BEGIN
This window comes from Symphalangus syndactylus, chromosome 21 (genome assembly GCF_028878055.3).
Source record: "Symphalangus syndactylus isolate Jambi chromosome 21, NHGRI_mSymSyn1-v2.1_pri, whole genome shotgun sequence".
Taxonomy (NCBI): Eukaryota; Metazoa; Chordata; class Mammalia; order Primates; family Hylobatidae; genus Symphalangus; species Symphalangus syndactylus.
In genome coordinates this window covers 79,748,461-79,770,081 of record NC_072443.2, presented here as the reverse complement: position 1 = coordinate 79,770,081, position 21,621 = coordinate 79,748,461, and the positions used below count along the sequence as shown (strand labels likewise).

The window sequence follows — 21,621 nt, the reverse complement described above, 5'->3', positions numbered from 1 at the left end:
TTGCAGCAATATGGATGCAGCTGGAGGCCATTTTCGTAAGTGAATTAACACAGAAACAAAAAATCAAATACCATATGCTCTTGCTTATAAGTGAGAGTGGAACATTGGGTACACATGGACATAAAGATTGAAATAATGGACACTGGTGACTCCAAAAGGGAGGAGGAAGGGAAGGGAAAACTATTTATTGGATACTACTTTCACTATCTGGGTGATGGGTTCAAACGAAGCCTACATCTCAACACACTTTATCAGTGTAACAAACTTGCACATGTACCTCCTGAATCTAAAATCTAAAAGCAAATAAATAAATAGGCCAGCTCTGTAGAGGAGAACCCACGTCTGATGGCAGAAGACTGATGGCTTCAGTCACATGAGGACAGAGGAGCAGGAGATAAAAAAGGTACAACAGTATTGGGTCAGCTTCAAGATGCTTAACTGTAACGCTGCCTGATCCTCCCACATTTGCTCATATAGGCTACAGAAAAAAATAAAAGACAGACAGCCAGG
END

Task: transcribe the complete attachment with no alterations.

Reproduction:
This window comes from Symphalangus syndactylus, chromosome 21 (genome assembly GCF_028878055.3).
Source record: "Symphalangus syndactylus isolate Jambi chromosome 21, NHGRI_mSymSyn1-v2.1_pri, whole genome shotgun sequence".
Taxonomy (NCBI): Eukaryota; Metazoa; Chordata; class Mammalia; order Primates; family Hylobatidae; genus Symphalangus; species Symphalangus syndactylus.
In genome coordinates this window covers 79,748,461-79,770,081 of record NC_072443.2, presented here as the reverse complement: position 1 = coordinate 79,770,081, position 21,621 = coordinate 79,748,461, and the positions used below count along the sequence as shown (strand labels likewise).

The window sequence follows — 21,621 nt, the reverse complement described above, 5'->3', positions numbered from 1 at the left end:
TTGCAGCAATATGGATGCAGCTGGAGGCCATTTTCGTAAGTGAATTAACACAGAAACAAAAAATCAAATACCATATGCTCTTGCTTATAAGTGAGAGTGGAACATTGGGTACACATGGACATAAAGATTGAAATAATGGACACTGGTGACTCCAAAAGGGAGGAGGAAGGGAAGGGAAAACTATTTATTGGATACTACTTTCACTATCTGGGTGATGGGTTCAAACGAAGCCTACATCTCAACACACTTTATCAGTGTAACAAACTTGCACATGTACCTCCTGAATCTAAAATCTAAAAGCAAATAAATAAATAGGCCAGCTCTGTAGAGGAGAACCCACGTCTGATGGCAGAAGACTGATGGCTTCAGTCACATGAGGACAGAGGAGCAGGAGATAAAAAAGGTACAACAGTATTGGGTCAGCTTCAAGATGCTTAACTGTAACGCTGCCTGATCCTCCCACATTTGCTCATATAGGCTACAGAAAAAAATAAAAGACAGACAGCCAGG